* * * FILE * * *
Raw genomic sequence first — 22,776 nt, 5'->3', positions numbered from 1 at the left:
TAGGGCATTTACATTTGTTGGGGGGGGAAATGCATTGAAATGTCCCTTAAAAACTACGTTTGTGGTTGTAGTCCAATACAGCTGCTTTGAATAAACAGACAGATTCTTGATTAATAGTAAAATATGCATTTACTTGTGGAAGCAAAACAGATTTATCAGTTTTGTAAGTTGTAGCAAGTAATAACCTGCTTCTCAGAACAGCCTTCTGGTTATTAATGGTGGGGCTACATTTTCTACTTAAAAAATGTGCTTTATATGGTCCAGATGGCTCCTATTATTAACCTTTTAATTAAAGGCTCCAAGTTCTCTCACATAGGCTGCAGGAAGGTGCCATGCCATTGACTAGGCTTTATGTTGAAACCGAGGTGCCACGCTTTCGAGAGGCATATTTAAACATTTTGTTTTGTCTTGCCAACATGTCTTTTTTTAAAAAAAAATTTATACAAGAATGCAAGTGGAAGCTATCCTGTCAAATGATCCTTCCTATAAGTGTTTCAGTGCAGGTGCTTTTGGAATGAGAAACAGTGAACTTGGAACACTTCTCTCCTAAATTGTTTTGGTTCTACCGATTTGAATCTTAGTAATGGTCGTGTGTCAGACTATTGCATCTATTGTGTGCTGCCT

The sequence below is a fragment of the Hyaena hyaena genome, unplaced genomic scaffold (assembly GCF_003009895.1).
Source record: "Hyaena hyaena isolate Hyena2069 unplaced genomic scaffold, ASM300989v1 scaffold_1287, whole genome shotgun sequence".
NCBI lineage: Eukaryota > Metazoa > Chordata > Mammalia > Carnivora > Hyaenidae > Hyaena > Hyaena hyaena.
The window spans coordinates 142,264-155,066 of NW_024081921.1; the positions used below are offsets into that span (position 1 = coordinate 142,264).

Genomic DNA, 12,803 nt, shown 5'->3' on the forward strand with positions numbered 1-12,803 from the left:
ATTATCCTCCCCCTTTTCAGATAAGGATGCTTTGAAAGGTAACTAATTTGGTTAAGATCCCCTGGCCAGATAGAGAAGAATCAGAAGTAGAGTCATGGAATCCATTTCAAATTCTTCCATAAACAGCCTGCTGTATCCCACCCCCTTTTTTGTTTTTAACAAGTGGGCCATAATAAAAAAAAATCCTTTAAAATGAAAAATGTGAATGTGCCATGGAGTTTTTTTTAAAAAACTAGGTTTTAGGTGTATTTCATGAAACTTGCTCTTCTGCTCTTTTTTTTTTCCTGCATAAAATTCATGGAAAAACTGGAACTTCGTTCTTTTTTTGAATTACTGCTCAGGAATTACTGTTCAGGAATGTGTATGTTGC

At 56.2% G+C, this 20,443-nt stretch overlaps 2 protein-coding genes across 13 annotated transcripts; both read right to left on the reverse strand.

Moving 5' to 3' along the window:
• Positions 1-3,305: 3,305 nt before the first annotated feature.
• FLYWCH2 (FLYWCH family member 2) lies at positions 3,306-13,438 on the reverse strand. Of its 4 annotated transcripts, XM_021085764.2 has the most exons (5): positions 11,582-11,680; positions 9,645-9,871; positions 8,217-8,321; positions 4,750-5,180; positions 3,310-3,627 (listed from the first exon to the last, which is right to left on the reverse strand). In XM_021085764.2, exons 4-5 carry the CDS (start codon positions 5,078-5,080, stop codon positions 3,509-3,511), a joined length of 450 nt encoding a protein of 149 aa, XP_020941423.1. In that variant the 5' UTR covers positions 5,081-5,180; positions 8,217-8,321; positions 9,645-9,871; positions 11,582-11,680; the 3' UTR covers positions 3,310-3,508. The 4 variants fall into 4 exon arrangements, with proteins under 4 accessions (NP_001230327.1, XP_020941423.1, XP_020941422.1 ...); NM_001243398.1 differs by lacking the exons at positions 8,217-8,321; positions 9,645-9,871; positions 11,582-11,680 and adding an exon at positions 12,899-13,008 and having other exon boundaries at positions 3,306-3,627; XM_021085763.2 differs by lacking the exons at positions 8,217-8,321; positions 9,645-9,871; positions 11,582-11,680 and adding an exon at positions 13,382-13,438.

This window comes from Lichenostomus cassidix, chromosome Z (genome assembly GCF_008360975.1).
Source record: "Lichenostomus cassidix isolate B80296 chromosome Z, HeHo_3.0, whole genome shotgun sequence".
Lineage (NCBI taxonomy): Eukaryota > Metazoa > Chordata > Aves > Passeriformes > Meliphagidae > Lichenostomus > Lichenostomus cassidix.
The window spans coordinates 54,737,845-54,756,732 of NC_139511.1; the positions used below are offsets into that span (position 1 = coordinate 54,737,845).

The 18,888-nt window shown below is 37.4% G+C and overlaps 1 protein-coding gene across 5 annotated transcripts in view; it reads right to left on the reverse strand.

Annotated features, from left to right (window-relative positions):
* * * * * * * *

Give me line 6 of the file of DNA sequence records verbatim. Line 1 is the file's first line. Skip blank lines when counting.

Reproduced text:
The window spans coordinates 142,264-155,066 of NW_024081921.1; the positions used below are offsets into that span (position 1 = coordinate 142,264).